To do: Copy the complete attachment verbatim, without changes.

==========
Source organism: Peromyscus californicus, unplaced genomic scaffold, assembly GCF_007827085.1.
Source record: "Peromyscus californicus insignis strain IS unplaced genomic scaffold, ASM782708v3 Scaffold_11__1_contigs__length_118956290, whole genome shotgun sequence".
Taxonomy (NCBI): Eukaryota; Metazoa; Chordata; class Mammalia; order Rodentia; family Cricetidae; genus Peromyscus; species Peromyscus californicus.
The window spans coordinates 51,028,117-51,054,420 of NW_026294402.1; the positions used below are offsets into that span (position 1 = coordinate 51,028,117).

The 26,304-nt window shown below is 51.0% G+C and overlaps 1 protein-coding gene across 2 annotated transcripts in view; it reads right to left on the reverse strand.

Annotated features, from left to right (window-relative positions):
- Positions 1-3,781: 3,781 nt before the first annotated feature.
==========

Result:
Source organism: Peromyscus californicus, unplaced genomic scaffold, assembly GCF_007827085.1.
Source record: "Peromyscus californicus insignis strain IS unplaced genomic scaffold, ASM782708v3 Scaffold_11__1_contigs__length_118956290, whole genome shotgun sequence".
Taxonomy (NCBI): Eukaryota; Metazoa; Chordata; class Mammalia; order Rodentia; family Cricetidae; genus Peromyscus; species Peromyscus californicus.
The window spans coordinates 51,028,117-51,054,420 of NW_026294402.1; the positions used below are offsets into that span (position 1 = coordinate 51,028,117).

The 26,304-nt window shown below is 51.0% G+C and overlaps 1 protein-coding gene across 2 annotated transcripts in view; it reads right to left on the reverse strand.

Annotated features, from left to right (window-relative positions):
- Positions 1-3,781: 3,781 nt before the first annotated feature.